Allied finalizes deal for Mercury’s FBOs

 - March 22, 2007, 7:23 AM

Allied Capital, a Washington, D.C.-based business development firm, last month finalized a complex, controversial $81 million deal (including closing costs) to acquire the Mercury Air Centers (FBO) division of Los Angeles-based Mercury Air Group.
Mercury Air Centers operates 20 FBOs nationwide (including the newly acquired Flight International facility at Newport News, Va.) and was one of four Mercury Air Group divisions. Allied also has agreed to commit to funding $10 million in senior subordinated debt for future working capital and construction commitments.

“The fixed-base operations industry has very attractive economics for established companies,” said Allied Capital chairman and CEO Bill Walton, when he announced his intention to acquire Mercury last October. A spokesman for Mercury told AIN that Allied intends to continue to operate Mercury Air Centers as a going concern, rather than sell off the FBOs piecemeal. No information on planned management changes was available at press time. John Enticknap has been president of the division.

Though the Mercury Air Centers division has been profitable for the past several years, former parent Mercury Air Group has reported a long string of losing quarters. Mercury Air Group faced stiff financial penalties if some outstanding debt was not covered by the end of last year. Allied reportedly fronted Mercury $24 million to cover that debt as part of the deal for the FBO division. Mercury then paid that money back from proceeds of the deal.

Mercury’s FBO segment had been rumored to be for sale for several months before the Allied Capital announcement last October, with several suitors on the list of potential buyers. Signature Flight Support confirmed to AIN that it had expressed interested in some, but not all, of the Mercury Air Center facilities, and had conducted advanced negotiations with Mercury’s management with an eye toward a deal.

Like Signature, Mercury Air Centers has several FBOs on airports that also serve scheduled airlines, such as Atlanta Hartsfield-Jackson International; Los Angeles International; Ontario International, Calif.; and Burbank Municipal, Calif. Mercury Air Group’s remaining three divisions include MercFuel, a worldwide airline refueling concern that supplies more than 200 commercial air carriers and corporate fleet operators. There was some attractive economy of scale associated with having both the FBO and MercFuel divisions operating at the same airports.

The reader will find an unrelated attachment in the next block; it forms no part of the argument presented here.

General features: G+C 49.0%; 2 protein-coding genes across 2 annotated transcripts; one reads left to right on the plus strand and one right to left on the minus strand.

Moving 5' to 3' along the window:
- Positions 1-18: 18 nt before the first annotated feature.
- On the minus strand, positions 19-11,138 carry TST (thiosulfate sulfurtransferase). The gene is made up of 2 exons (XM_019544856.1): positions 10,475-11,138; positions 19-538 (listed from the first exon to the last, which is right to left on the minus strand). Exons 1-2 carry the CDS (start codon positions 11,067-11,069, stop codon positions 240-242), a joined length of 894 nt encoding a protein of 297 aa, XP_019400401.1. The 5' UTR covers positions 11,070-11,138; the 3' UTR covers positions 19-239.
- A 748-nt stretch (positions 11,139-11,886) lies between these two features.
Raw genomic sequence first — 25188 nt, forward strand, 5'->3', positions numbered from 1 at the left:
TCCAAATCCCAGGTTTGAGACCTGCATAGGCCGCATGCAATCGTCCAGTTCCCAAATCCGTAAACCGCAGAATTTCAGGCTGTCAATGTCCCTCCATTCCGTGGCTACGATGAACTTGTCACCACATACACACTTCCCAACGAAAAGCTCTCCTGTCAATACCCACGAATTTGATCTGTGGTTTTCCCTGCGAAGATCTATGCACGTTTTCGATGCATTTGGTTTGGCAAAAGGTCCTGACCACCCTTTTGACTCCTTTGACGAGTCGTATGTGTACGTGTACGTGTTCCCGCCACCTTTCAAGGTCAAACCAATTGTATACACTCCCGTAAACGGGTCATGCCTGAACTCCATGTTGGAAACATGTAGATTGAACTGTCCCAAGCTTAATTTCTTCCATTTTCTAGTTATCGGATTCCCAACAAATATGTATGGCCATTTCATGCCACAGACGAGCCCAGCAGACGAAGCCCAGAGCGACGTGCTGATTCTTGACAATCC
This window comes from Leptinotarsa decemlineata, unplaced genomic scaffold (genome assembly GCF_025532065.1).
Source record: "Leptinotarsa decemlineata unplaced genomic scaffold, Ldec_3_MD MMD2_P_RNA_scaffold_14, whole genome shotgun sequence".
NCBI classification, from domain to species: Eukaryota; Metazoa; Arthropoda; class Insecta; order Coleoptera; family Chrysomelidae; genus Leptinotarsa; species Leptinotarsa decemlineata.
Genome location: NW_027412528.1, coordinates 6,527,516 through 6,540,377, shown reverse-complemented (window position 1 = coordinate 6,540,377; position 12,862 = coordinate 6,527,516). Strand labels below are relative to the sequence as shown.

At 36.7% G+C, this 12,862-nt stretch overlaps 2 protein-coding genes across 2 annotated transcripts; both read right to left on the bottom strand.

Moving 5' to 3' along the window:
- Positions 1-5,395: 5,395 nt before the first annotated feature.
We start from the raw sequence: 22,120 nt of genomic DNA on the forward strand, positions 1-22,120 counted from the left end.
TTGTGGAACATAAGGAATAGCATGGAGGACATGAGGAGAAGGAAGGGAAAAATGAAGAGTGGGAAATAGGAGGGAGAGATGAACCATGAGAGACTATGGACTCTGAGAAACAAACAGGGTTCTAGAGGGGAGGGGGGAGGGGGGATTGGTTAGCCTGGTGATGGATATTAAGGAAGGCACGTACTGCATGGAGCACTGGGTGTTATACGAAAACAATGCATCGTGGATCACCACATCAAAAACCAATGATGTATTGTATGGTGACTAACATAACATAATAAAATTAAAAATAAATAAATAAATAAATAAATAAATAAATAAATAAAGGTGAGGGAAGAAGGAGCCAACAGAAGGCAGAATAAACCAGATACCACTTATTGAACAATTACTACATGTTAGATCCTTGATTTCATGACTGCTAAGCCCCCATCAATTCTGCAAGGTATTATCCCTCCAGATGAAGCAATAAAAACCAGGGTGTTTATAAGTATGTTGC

Mercury Air Group’s other two divisions include Mercury Air Cargo, the original core business founded after World War II by veterans of the American Volunteer Group–Flying Tigers. The remaining division is the Maytag Aircraft government support services company, a contractor supplying U.S. government-owned aircraft with operations and maintenance services, such as aircraft refueling, maintenance, ground handling, terminal services and weather observation and forecasting.

Mercury Air Centers has not been static. Despite the fact that the chain has been for sale for several months, Mercury was among bidders for the leasehold at New York La Guardia Airport (LGA), a concession that Signature Flight Support and its corporate ancestors have held for decades. And at Williamsburg International Airport in Newport News, Va., Mercury Air Centers recently acquired its 20th FBO. After processing a request for proposals, the airport authority awarded Mercury a 20-year FBO lease for the former Flight International FBO, whose aircraft maintenance operation will continue as a Mercury tenant. A Mercury spokesman added that Mercury at Newport News will offer Chevron fuel exclusively, as it does at its other 19 locations. Mercury plans a new terminal, to be completed late next year.

Mercury Air Group stock (ticker symbol MAX) trades on the American Stock Exchange and was trading at $6.85 late last month, having dipped as low as $4.48 over the last 12 months, with its 52-week high listed as $8.18. Allied Capital stock (ALD) trades on the New York Stock Exchange and was valued at $26.37 as of late last month, with its 52-week high at $31.12 and its low $19.45.